Examples of Strict Liability

Such laws were created centuries ago as a means of holding factory owners accountable for a variety of safety hazards and ensuing accidents. These days, strict liability is used more often in minor offenses where a defendant is not necessary a criminal, but not entirely blameless.

  • Parking Violations – A driver parks his/her car in the wrong place. Regardless of the reason – emergency or otherwise – strict liability allows for the issuance of a citation.
  • Violations Involving Minors – A person buys an alcoholic beverage for a minor, or an 18-year-old has intimate relations with a younger, albeit consenting, boyfriend or girlfriend. Strict liability may work in these cases and lead to a conviction.
  • Manslaughter – A person unknowingly or accidentally causes another person’s death. While the defendant did not intend for this to happen (i.e. not intent to commit first-degree murder), he/she is not wholly blameless.
  • Violations involving dubious situations – In some actual cases, people who have offered services (selling alcohol, distributing prescriptions) may be found liable of wrongdoing.

Strict liability is designed to hold people liable of wrongdoing, even though these people are not generally viewed as criminals. The punishments meted out for such offenses may not be severe, but if convicted a person could end up paying fines, doing community service, or serving jail time. It basically depends on the offense. If you find yourself or a loved one in a situation where strict liability applies to something that involves you, you will need a criminal lawyer who can help.

Criminal Law Deterrents – California Lets Criminals Out Early For Budget Reasons?

It is no secret that when it comes to the California budget deficit that it appears that this state may actually fall off into the sea, and that when it does it will be human error and have nothing to do with the mighty San Andreas Earthquake Fault rupturing in its 150-year cycle. Now, the California state government is over $24 billion in debt and is desperately trying to find places to cut costs anywhere it can.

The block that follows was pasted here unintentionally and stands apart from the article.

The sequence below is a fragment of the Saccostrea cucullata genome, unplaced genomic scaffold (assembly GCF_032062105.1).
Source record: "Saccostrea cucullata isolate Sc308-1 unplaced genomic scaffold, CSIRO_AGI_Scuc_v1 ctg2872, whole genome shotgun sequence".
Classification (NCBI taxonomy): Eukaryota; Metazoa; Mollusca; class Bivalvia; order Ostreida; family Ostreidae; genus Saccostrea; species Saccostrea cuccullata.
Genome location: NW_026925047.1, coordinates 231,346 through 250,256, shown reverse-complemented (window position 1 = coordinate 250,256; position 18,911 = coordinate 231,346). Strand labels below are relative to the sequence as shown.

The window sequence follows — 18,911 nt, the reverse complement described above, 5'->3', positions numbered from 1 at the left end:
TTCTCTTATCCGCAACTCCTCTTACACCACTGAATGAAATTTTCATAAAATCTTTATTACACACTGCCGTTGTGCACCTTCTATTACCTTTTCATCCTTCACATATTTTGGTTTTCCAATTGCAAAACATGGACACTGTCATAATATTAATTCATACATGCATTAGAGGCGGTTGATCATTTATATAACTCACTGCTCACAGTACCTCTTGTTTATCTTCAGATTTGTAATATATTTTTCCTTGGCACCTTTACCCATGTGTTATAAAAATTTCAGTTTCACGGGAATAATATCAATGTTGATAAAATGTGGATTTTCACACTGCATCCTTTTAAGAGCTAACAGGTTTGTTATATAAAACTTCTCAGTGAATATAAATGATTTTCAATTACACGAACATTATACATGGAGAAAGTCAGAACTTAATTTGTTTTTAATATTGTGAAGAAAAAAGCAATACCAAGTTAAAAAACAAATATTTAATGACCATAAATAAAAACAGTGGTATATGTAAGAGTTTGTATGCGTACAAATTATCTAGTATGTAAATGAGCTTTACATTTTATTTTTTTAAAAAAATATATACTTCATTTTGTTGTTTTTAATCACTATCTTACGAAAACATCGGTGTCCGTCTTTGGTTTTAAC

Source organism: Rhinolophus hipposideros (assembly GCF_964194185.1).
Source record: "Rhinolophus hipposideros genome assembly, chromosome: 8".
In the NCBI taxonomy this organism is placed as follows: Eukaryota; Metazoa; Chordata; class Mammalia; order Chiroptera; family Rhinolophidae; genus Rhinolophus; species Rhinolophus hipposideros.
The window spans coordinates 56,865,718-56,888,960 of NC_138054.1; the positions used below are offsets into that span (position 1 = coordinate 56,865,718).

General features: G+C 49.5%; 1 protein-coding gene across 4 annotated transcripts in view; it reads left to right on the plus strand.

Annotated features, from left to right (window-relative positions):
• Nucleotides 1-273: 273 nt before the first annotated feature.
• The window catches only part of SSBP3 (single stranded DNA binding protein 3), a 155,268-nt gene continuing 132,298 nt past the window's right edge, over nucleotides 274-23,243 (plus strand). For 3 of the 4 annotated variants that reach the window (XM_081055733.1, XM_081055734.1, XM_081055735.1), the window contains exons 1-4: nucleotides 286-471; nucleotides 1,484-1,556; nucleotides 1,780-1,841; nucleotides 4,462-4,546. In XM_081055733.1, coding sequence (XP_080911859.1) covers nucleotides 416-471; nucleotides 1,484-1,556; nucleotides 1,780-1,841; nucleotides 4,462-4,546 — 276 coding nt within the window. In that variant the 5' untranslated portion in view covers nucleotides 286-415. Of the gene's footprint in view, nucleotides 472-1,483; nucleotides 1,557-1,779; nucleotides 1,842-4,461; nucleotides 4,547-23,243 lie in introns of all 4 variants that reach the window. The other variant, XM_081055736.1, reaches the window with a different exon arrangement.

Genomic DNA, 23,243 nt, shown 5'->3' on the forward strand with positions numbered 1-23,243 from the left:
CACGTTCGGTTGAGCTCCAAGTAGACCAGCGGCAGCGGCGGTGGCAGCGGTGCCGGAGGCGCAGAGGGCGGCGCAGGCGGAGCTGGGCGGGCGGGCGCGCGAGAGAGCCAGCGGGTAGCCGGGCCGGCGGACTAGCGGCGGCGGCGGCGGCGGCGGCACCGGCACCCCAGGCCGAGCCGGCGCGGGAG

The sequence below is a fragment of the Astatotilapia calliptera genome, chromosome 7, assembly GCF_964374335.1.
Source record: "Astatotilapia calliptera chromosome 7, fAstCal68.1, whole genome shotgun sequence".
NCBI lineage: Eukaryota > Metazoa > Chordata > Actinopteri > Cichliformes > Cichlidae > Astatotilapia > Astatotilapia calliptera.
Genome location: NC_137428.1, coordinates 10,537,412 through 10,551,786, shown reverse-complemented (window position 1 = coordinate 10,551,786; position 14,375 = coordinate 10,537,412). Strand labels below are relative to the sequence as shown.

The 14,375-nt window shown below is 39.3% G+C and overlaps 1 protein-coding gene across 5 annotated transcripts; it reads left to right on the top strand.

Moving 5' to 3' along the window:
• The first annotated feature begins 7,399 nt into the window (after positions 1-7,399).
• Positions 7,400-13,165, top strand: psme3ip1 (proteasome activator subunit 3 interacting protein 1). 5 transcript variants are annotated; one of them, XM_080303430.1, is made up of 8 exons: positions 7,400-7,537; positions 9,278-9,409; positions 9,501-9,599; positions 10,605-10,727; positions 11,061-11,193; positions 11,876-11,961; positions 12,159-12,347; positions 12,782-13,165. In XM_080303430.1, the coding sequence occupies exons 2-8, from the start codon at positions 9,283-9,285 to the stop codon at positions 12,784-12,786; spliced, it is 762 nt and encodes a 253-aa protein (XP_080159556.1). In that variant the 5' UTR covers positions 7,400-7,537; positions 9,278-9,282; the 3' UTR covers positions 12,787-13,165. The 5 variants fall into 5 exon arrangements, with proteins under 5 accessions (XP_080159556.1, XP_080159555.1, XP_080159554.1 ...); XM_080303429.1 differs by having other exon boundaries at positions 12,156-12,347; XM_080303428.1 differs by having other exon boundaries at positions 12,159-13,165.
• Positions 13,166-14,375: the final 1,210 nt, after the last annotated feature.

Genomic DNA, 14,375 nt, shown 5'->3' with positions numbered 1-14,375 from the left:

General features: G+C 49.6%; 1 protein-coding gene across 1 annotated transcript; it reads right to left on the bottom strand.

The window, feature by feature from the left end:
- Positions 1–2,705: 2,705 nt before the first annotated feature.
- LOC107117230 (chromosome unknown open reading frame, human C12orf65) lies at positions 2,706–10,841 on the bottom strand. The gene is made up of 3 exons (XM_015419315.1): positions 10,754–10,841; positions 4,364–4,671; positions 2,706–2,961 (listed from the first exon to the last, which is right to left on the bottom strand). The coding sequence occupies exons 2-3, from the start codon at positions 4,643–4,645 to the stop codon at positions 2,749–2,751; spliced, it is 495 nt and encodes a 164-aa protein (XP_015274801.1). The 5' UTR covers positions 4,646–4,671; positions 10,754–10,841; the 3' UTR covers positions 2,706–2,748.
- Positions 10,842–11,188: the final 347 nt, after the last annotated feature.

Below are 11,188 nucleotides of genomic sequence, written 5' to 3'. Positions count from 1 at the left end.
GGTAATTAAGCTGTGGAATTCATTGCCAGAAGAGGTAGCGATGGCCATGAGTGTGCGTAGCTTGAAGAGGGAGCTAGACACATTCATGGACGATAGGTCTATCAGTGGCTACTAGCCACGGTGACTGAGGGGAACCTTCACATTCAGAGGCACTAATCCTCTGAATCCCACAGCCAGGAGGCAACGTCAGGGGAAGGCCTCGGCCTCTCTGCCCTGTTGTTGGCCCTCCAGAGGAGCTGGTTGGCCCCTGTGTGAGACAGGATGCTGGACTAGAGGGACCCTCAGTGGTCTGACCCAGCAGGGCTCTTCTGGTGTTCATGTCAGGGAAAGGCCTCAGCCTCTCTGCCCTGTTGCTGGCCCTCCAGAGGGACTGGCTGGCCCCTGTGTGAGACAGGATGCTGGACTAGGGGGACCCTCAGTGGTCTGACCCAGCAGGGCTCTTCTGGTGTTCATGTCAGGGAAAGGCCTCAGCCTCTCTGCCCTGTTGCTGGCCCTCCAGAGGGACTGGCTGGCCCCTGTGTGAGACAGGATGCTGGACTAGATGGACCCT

One of the major cost for the California State Budget is the prison system. So the state legislators have decided that if they let criminals out early they can save a ton of money and layoff prison guards. This is unfortunate in the middle of a recession because if you let people out of prison and there are no jobs, you are giving them an economic incentive to go out and commit more crimes, at a time when we are also reducing police budgets.

That simply does not make sense. Additionally, if they enroll and go back to community college to learn a new skill, well, there are budget cuts there too and they are cutting classrooms, teachers, and curriculum. There are waiting lists for most classes now. Meaning retraining for parolees is not in the cards either.

Further, the detective departments at the major police departments are also cutting their forensic crime laboratories. So, as these criminals commit crimes, there will be no way to catch them, of course, there will be no cops to come pick them up, and there will be no prison guards to guard them anyway. Does any of this really makes sense?

What about criminal Law deterrents?

One of the reasons we have punishments in criminal law is to prevent crime. But if people can commit a crime and they will not be punished, or the punishment is so small, that is in reality of the criminal mind at least a justify of risk and reward and so, they’ll continue to commit more crimes. Please consider all this.